Breon Ansley is looking to win the Tampa Pro and gain momentum into the Olympia.
Breon Ansley is a former two-time Classic Physique Olympia champion. He is currently preparing to compete in the Tampa Pro and put together a massive arm day during one of his training sessions.
Ansley has finished third in each of the last two Olympia competitions. In 2019, he saw his two-year win streak come to an end at the hands of Chris Bumstead. Most recently, Ansley finished fourth at the Arnold Classic and was unhappy with his performance.
Classic Physique is a division that is gaining popularity and seeing many elite athletes emerge. Ansley is still at the top of his game and wants to show it off on the biggest stage once again. Before this happens, Ansley is looking to win the Tampa Pro and is full or dedication and motivation.
“I’M TRYING TO WIN THIS DAMN THING THIS YEAR.”
Below, you can find a full guide through Breon Ansley’s arm workout, along with some tips from the champion himself.
Breon Ansley Arm Day
- Machine Triceps Extensions
- Rope Pressdown
- Overhead Rope Extension
- Dip Machine
- Dumbbell Kickback
- Alternate Dumbbell Curl
- EZ-Bar Curl
- Hammer Curl
Breon Ansley took down this workout at the legendary Gold’s Gym in Venice, CA. Ansley begins the video by explaining how it is important to focus on recovery and training smart.
“BE CAREFUL, GUYS, WITH EVERYTHING. BE CAREFUL BUT BE SMART. TRAIN SMART. TRAIN HARD BUT TRAIN THAT ASS TO BE SMART SO YOU CAN COME IN HERE THE NEXT DAY AND THE NEXT DAY AND THE NEXT DAY AND THE NEXT DAY. WHO CARES ABOUT WHAT YOU’RE DOING FOR THAT ONE DAMN DAY IF IT PUTS YOU OUT?”
Breon Ansley begins his workout with machine tricep extensions, the first of five consecutive triceps exercises. This is the way Ansley likes to train arms so you have a constant pump in the muscles targeted.
“I LIKE TO TRAIN TRICEPS ALL IN ONE AND THEN START WITH THE BICEPS. I DON’T LIKE TO MIX UP, SOME GUYS LIKE TO DO BICEPS TRICEPS, BICEPS TRICEPS AND ALTERNATE LIKE THAT. I DON’T LIKE TO DO THAT BECAUSE YOU LOSE THE BLOOD FLOW, YOU LOSE THE PUMP, IN BETWEEN MOVING ONE MUSCLE GROUP TO THE NEXT.”
Ansley moves onto rope pressdowns. He reveals that he likes to use the rope because it allows for his hands to turn out for a better contraction of the muscle. Ansley continued with the rope but with a different movement during overhead tricep extensions.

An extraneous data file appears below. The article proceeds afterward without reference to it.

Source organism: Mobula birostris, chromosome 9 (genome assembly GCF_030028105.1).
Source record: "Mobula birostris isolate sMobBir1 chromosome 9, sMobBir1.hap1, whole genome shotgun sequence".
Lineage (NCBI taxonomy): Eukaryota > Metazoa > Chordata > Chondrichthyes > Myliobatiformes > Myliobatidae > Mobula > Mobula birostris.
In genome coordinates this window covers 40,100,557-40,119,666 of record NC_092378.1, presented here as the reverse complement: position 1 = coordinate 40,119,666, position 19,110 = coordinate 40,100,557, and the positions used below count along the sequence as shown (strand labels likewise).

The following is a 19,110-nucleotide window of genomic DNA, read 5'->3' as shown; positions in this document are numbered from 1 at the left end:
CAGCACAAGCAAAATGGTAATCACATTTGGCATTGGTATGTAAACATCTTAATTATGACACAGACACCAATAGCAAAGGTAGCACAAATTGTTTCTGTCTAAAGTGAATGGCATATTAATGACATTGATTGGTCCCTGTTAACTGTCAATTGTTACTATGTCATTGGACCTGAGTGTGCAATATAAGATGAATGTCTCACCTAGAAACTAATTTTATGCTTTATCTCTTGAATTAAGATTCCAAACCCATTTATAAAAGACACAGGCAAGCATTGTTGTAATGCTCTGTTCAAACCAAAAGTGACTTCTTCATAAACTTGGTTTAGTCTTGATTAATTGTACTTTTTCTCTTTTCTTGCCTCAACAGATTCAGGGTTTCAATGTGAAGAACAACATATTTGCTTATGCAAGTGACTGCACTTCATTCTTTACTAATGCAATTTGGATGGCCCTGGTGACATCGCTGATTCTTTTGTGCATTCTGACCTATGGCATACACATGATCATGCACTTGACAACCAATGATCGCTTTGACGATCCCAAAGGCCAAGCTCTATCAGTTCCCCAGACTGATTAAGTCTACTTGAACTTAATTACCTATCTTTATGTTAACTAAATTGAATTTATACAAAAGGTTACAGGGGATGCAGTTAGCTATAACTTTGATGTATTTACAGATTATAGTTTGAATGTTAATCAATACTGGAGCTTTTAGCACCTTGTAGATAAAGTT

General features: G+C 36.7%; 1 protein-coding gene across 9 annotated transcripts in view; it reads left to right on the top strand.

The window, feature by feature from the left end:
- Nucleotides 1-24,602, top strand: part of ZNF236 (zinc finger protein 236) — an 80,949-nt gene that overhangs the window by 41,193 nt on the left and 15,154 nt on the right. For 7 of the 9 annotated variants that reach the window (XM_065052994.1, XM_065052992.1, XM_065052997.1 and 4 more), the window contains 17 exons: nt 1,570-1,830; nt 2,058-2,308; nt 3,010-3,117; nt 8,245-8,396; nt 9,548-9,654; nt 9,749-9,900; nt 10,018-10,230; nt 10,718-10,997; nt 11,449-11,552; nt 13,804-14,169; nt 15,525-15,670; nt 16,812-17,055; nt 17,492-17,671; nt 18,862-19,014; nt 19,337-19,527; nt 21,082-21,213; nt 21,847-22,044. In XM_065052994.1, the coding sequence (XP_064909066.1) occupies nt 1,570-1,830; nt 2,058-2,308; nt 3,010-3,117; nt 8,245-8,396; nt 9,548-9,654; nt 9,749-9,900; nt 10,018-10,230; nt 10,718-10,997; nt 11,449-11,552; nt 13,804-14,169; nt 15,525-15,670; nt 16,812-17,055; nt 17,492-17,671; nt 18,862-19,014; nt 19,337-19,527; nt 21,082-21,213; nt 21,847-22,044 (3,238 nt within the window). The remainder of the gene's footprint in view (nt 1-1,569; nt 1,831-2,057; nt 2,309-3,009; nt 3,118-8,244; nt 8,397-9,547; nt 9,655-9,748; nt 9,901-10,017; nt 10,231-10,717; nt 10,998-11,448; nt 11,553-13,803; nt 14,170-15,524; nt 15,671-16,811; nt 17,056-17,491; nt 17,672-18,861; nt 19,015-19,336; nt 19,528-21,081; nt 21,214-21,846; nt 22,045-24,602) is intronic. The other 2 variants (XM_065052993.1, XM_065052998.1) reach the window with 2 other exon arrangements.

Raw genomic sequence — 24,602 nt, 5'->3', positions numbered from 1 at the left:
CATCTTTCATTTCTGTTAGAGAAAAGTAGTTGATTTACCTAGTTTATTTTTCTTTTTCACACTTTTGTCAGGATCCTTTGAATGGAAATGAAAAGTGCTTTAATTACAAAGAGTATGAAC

The final exercise of the tricep portion of the workout was weighted dips. Ansley performed sets with a 35, 40, and 50-pound dumbbell.
“ANYTIME YOU’RE DOING ANY TRICEP EXERCISE THE IS EXTENDED OVER THE HEAD, YOU ARE WORKING ON THE SHORT HEAD OF THE TRICEP. THAT IS THE SHORTHAND IN HERE. ANYTIME YOU ARE PRESSING SOMETHING DOWN, DOING A PRESSING MOVEMENT LIKE WE DID HERE, YOU ARE WORKING ON THE LONG HEAD.
“REMEMBER, THE TRICEP HAS THREE HEADS. THE SHORT HEAD, LONG HEAD, AND MEDIUM HEAD. THAT IS GOING TO MAKE THE ARM LOOK THAT MUCH BIGGER…MAKE SURE YOU HAVE GREAT TRI’S.”
Breon Ansley focused on triceps over the course of this workout and believes that they are sometimes overlooked. To begin his short stint on biceps, Ansley hit alternating dumbbell curls. He began with 45-pound weights and eventually moved up to 50 pounds.
“I WAS TWISTING IT AT THE TOP TO GET A LITTLE BIT MORE OF YOUR INNER BI HERE. NOW, WE’RE GOING TO GO OUTER HALF…WE’RE GOING TO HIT THIS MORE WITH AN OUTER GRIP. OBVIOUSLY, WE’RE GOING TO HIT THE BRACHIALIS HERE, FOR THE THICKNESS OF THE BICEP, WITH THE HAMMER CURLS, WHICH IS ONE OF MY FAVORITE EXERCISES.”
Ansley continued with EZ-bar curls and hammer curls to finish out the workout. He admitted to favoring hammer curls because he is strongest while performing them. Ansley began with 55-pound dumbbells before making his way up to 75 pounds.
““IF YOU ISOLATE IT, KEEP THE SHOULDERS BACK AND DOWN, AND KEEPING THIS HINGE HERE, KIND OF LIKE A DRAG CURL…SAME PRINCIPLES.”
Breon Ansley is focused on the Tampa Pro and gaining momentum heading into December. After falling back a bit in recent competitions, Ansley looks determined to show that he is still one of the best competitors in Classic Physique.